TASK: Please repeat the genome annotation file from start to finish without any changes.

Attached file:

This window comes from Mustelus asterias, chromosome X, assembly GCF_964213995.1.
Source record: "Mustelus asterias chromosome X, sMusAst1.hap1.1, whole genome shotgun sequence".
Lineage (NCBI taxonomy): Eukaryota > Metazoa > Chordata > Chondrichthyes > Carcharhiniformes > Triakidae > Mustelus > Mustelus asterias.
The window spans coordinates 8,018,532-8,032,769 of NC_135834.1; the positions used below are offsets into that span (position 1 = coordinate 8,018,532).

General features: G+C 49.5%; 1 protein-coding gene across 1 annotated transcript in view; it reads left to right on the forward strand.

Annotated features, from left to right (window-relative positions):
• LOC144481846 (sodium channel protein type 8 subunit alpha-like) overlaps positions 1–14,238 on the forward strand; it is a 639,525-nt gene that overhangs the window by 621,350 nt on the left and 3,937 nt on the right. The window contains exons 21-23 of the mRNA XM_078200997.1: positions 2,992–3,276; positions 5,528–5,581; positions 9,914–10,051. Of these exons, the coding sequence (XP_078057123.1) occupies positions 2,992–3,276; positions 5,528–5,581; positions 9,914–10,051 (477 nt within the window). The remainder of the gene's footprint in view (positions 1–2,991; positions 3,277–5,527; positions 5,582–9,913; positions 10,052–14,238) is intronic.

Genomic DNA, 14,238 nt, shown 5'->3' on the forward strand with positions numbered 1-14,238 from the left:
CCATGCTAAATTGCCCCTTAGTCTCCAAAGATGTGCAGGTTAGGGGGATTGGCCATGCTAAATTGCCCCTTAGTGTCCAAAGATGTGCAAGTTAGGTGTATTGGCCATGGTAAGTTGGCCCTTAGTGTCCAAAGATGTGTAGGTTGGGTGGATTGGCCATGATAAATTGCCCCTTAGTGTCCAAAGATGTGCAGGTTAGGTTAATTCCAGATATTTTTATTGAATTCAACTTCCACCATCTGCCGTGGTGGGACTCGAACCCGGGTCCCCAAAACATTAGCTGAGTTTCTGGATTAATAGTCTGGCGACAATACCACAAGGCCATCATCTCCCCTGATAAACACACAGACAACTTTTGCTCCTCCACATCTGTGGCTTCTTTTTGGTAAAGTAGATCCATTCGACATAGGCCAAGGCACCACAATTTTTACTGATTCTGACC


This window comes from Mustelus asterias, chromosome X, assembly GCF_964213995.1.
Source record: "Mustelus asterias chromosome X, sMusAst1.hap1.1, whole genome shotgun sequence".
Lineage (NCBI taxonomy): Eukaryota > Metazoa > Chordata > Chondrichthyes > Carcharhiniformes > Triakidae > Mustelus > Mustelus asterias.
The window spans coordinates 8,018,532-8,032,769 of NC_135834.1; the positions used below are offsets into that span (position 1 = coordinate 8,018,532).

General features: G+C 49.5%; 1 protein-coding gene across 1 annotated transcript in view; it reads left to right on the forward strand.

Annotated features, from left to right (window-relative positions):
• LOC144481846 (sodium channel protein type 8 subunit alpha-like) overlaps positions 1–14,238 on the forward strand; it is a 639,525-nt gene that overhangs the window by 621,350 nt on the left and 3,937 nt on the right. The window contains exons 21-23 of the mRNA XM_078200997.1: positions 2,992–3,276; positions 5,528–5,581; positions 9,914–10,051. Of these exons, the coding sequence (XP_078057123.1) occupies positions 2,992–3,276; positions 5,528–5,581; positions 9,914–10,051 (477 nt within the window). The remainder of the gene's footprint in view (positions 1–2,991; positions 3,277–5,527; positions 5,582–9,913; positions 10,052–14,238) is intronic.

Genomic DNA, 14,238 nt, shown 5'->3' on the forward strand with positions numbered 1-14,238 from the left:
CCATGCTAAATTGCCCCTTAGTCTCCAAAGATGTGCAGGTTAGGGGGATTGGCCATGCTAAATTGCCCCTTAGTGTCCAAAGATGTGCAAGTTAGGTGTATTGGCCATGGTAAGTTGGCCCTTAGTGTCCAAAGATGTGTAGGTTGGGTGGATTGGCCATGATAAATTGCCCCTTAGTGTCCAAAGATGTGCAGGTTAGGTTAATTCCAGATATTTTTATTGAATTCAACTTCCACCATCTGCCGTGGTGGGACTCGAACCCGGGTCCCCAAAACATTAGCTGAGTTTCTGGATTAATAGTCTGGCGACAATACCACAAGGCCATCATCTCCCCTGATAAACACACAGACAACTTTTGCTCCTCCACATCTGTGGCTTCTTTTTGGTAAAGTAGATCCATTCGACATAGGCCAAGGCACCACAATTTTTACTGATTCTGACC